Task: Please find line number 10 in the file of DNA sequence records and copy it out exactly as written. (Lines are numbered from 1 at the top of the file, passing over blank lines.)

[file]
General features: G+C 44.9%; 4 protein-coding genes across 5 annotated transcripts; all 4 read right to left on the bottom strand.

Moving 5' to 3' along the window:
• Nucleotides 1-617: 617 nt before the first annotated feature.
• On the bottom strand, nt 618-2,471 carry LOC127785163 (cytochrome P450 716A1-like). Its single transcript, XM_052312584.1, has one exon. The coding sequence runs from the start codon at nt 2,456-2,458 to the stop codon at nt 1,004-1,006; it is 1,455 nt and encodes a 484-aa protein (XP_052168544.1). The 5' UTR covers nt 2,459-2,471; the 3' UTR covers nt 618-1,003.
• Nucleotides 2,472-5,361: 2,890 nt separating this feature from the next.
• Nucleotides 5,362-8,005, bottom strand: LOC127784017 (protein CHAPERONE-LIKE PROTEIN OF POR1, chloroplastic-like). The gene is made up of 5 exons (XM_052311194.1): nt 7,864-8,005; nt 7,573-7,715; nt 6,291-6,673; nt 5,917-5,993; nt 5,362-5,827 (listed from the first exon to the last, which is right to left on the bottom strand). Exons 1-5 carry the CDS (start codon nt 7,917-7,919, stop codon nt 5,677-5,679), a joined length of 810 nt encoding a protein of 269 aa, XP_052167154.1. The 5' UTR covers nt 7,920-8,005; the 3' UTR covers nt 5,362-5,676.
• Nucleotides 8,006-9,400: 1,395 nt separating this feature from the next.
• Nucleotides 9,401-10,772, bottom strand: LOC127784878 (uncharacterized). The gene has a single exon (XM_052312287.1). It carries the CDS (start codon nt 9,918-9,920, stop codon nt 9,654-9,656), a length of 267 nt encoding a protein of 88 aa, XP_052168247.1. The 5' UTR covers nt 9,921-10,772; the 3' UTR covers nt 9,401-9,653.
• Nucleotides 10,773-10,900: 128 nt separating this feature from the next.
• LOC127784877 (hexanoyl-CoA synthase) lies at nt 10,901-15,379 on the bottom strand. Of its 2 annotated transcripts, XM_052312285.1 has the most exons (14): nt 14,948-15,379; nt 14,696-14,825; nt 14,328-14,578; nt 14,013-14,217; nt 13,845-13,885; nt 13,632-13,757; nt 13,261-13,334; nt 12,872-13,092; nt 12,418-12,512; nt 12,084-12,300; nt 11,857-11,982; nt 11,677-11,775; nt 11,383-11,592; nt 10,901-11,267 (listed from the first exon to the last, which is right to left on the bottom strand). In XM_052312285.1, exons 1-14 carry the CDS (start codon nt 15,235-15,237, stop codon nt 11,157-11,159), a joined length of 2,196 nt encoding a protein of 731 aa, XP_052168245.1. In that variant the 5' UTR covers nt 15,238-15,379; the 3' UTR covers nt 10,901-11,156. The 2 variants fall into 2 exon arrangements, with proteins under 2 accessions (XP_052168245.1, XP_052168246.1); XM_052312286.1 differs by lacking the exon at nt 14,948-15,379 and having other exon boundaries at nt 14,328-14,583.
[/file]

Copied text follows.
• LOC127784877 (hexanoyl-CoA synthase) lies at nt 10,901-15,379 on the bottom strand. Of its 2 annotated transcripts, XM_052312285.1 has the most exons (14): nt 14,948-15,379; nt 14,696-14,825; nt 14,328-14,578; nt 14,013-14,217; nt 13,845-13,885; nt 13,632-13,757; nt 13,261-13,334; nt 12,872-13,092; nt 12,418-12,512; nt 12,084-12,300; nt 11,857-11,982; nt 11,677-11,775; nt 11,383-11,592; nt 10,901-11,267 (listed from the first exon to the last, which is right to left on the bottom strand). In XM_052312285.1, exons 1-14 carry the CDS (start codon nt 15,235-15,237, stop codon nt 11,157-11,159), a joined length of 2,196 nt encoding a protein of 731 aa, XP_052168245.1. In that variant the 5' UTR covers nt 15,238-15,379; the 3' UTR covers nt 10,901-11,156. The 2 variants fall into 2 exon arrangements, with proteins under 2 accessions (XP_052168245.1, XP_052168246.1); XM_052312286.1 differs by lacking the exon at nt 14,948-15,379 and having other exon boundaries at nt 14,328-14,583.